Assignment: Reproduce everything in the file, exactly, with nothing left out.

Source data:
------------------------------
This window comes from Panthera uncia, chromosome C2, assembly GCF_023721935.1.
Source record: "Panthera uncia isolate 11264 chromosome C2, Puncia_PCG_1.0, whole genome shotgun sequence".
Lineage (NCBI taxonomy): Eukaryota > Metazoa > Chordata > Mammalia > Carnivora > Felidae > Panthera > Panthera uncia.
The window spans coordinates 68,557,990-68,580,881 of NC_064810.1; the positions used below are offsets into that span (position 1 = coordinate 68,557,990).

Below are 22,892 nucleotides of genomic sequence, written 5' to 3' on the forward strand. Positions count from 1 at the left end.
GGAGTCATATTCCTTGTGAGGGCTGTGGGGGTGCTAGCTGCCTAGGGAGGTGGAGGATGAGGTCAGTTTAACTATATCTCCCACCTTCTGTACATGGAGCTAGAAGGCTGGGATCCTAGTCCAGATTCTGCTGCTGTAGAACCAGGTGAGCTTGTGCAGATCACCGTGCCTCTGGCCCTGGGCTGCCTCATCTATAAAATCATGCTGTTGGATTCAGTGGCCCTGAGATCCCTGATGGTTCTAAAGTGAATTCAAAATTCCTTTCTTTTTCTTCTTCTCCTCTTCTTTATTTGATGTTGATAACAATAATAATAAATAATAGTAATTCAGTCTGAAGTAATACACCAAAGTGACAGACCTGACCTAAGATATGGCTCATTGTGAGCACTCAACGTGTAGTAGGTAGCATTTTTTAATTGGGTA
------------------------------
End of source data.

This window comes from Panthera uncia, chromosome C2, assembly GCF_023721935.1.
Source record: "Panthera uncia isolate 11264 chromosome C2, Puncia_PCG_1.0, whole genome shotgun sequence".
Lineage (NCBI taxonomy): Eukaryota > Metazoa > Chordata > Mammalia > Carnivora > Felidae > Panthera > Panthera uncia.
The window spans coordinates 68,557,990-68,580,881 of NC_064810.1; the positions used below are offsets into that span (position 1 = coordinate 68,557,990).

Below are 22,892 nucleotides of genomic sequence, written 5' to 3' on the forward strand. Positions count from 1 at the left end.
GGAGTCATATTCCTTGTGAGGGCTGTGGGGGTGCTAGCTGCCTAGGGAGGTGGAGGATGAGGTCAGTTTAACTATATCTCCCACCTTCTGTACATGGAGCTAGAAGGCTGGGATCCTAGTCCAGATTCTGCTGCTGTAGAACCAGGTGAGCTTGTGCAGATCACCGTGCCTCTGGCCCTGGGCTGCCTCATCTATAAAATCATGCTGTTGGATTCAGTGGCCCTGAGATCCCTGATGGTTCTAAAGTGAATTCAAAATTCCTTTCTTTTTCTTCTTCTCCTCTTCTTTATTTGATGTTGATAACAATAATAATAAATAATAGTAATTCAGTCTGAAGTAATACACCAAAGTGACAGACCTGACCTAAGATATGGCTCATTGTGAGCACTCAACGTGTAGTAGGTAGCATTTTTTAATTGGGTA